The process for that journey back to basics needn’t take forever or cost the earth, but it does need to be followed.
First look to define the ‘area of opportunity’ for the business, based on a thorough review of all the key areas of stimulus and influence for the business itself — the context of the market, the strategy, outlook and activity of the competition, consumer (or client) insights (needs/wants), and perhaps most critically, the internally and honestly assessed competencies and culture of the company itself.
This degree of facilitated self-awareness from within the business will prompt ideas and platforms on which to base the business solidly and with integrity for the future. Critically, because the phase involves understanding the current culture of the company, any emerging ‘positioning’ ideas will be supported by the reality of how things are done around here, as culture, providing some substance for the whole brand development process.
Defined precisely but with imagination, what will the brand you want to be, be about? Map out the basic purpose, values, idea, personality. Do it collaboratively. Marketing departments historically tend to own this because they get the lingo but share it. Brand should be a common currency shared amongst all parts of the company and its employees. Involve as wide a group of stakeholders from the business as you possibly can. From this approach comes greater representativeness and accountability. And better chances of human engagement from the outset.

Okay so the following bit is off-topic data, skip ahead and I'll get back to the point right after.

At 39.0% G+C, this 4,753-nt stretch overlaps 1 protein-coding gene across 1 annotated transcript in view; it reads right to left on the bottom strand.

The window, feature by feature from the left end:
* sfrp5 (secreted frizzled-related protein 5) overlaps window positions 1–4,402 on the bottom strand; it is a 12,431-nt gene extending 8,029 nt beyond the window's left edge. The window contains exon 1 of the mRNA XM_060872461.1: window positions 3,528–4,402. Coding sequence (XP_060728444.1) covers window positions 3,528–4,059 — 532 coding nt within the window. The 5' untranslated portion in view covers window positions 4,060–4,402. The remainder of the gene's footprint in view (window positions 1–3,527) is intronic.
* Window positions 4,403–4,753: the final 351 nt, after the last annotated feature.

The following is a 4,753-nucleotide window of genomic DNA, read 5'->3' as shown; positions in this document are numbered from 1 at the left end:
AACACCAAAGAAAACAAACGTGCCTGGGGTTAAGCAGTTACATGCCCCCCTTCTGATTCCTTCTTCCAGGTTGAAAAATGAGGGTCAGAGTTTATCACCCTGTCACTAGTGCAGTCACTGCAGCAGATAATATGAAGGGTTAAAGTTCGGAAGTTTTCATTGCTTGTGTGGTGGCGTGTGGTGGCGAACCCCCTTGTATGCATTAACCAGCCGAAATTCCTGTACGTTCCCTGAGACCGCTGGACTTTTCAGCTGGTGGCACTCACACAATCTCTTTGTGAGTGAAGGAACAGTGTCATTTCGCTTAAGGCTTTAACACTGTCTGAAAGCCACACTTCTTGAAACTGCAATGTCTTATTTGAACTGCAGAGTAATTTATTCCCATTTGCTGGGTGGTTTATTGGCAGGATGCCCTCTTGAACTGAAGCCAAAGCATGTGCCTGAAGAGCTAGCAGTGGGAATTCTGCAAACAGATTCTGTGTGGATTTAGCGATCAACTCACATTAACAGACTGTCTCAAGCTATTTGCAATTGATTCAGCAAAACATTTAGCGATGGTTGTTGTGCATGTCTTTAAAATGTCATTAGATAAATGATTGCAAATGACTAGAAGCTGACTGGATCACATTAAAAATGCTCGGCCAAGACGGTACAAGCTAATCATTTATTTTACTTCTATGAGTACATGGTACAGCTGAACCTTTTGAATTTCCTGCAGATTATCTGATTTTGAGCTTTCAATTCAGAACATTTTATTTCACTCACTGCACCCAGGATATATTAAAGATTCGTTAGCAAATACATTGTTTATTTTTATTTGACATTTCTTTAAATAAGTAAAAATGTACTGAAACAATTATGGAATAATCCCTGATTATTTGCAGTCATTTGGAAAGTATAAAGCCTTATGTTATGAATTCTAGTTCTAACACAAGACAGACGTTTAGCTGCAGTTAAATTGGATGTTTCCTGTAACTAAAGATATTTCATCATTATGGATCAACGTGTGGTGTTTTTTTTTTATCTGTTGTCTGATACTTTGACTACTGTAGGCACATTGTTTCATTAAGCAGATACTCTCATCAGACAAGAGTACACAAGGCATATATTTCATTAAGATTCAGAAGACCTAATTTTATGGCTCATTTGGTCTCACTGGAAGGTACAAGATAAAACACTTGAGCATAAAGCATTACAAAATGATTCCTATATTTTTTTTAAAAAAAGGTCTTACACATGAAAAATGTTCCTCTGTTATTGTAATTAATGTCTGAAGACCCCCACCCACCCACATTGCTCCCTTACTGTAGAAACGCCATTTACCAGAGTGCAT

Once the brand is nailed, it’s time to nail your colours to the mast, by re-appraising every aspect of the company and its people, in what they are doing for customers. How is and could the business be better ‘aligned’ behind the brand? This should take in everything from the basic structure of the business and how it faces the outside world (the brand architecture), products and services, HR policy, processes and procedures, physical environments, designed identities, alliances, partnerships, etc., etc.
Then there is the strategy for ensuring ongoing engagement of the company’s most important resources, its people, in the re-articulated direction and meaning of the business and its brand.
Not forgetting the customer in all this, attention turns to how each area of operation is stitched together to seamlessly deliver the brand and the customer experience that is itself cohesive and consistent. That takes a bit of effort and demands collaborative working across departments and disciplines as joined-up teams to craft a joined-up experience.